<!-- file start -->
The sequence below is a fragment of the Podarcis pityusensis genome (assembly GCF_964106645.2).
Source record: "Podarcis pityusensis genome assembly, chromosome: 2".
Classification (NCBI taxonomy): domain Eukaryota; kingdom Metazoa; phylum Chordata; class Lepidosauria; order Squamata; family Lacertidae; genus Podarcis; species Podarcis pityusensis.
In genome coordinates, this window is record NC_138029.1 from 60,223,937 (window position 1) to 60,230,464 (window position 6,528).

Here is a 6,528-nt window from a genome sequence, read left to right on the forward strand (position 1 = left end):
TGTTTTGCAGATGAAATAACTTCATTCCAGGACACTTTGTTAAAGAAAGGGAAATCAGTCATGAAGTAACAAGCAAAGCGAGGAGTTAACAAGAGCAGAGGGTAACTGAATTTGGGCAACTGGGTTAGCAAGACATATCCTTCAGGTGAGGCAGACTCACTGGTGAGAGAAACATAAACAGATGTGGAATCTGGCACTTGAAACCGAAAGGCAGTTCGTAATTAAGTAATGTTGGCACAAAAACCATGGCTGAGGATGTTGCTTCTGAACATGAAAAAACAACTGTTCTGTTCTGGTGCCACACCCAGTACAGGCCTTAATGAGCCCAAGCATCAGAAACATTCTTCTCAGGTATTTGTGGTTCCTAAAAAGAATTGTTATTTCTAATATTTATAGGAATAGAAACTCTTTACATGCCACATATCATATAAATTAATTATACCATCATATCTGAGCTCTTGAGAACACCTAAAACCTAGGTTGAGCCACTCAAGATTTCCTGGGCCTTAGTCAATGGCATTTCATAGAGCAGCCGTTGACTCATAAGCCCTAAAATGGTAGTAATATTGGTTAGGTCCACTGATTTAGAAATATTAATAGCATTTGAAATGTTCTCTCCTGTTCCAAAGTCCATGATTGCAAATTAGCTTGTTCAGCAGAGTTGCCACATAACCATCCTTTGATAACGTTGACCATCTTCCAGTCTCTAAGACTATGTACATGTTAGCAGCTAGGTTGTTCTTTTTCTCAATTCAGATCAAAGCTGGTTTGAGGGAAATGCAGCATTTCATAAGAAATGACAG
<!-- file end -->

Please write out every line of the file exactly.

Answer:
The sequence below is a fragment of the Podarcis pityusensis genome (assembly GCF_964106645.2).
Source record: "Podarcis pityusensis genome assembly, chromosome: 2".
Classification (NCBI taxonomy): domain Eukaryota; kingdom Metazoa; phylum Chordata; class Lepidosauria; order Squamata; family Lacertidae; genus Podarcis; species Podarcis pityusensis.
In genome coordinates, this window is record NC_138029.1 from 60,223,937 (window position 1) to 60,230,464 (window position 6,528).

Here is a 6,528-nt window from a genome sequence, read left to right on the forward strand (position 1 = left end):
TGTTTTGCAGATGAAATAACTTCATTCCAGGACACTTTGTTAAAGAAAGGGAAATCAGTCATGAAGTAACAAGCAAAGCGAGGAGTTAACAAGAGCAGAGGGTAACTGAATTTGGGCAACTGGGTTAGCAAGACATATCCTTCAGGTGAGGCAGACTCACTGGTGAGAGAAACATAAACAGATGTGGAATCTGGCACTTGAAACCGAAAGGCAGTTCGTAATTAAGTAATGTTGGCACAAAAACCATGGCTGAGGATGTTGCTTCTGAACATGAAAAAACAACTGTTCTGTTCTGGTGCCACACCCAGTACAGGCCTTAATGAGCCCAAGCATCAGAAACATTCTTCTCAGGTATTTGTGGTTCCTAAAAAGAATTGTTATTTCTAATATTTATAGGAATAGAAACTCTTTACATGCCACATATCATATAAATTAATTATACCATCATATCTGAGCTCTTGAGAACACCTAAAACCTAGGTTGAGCCACTCAAGATTTCCTGGGCCTTAGTCAATGGCATTTCATAGAGCAGCCGTTGACTCATAAGCCCTAAAATGGTAGTAATATTGGTTAGGTCCACTGATTTAGAAATATTAATAGCATTTGAAATGTTCTCTCCTGTTCCAAAGTCCATGATTGCAAATTAGCTTGTTCAGCAGAGTTGCCACATAACCATCCTTTGATAACGTTGACCATCTTCCAGTCTCTAAGACTATGTACATGTTAGCAGCTAGGTTGTTCTTTTTCTCAATTCAGATCAAAGCTGGTTTGAGGGAAATGCAGCATTTCATAAGAAATGACAG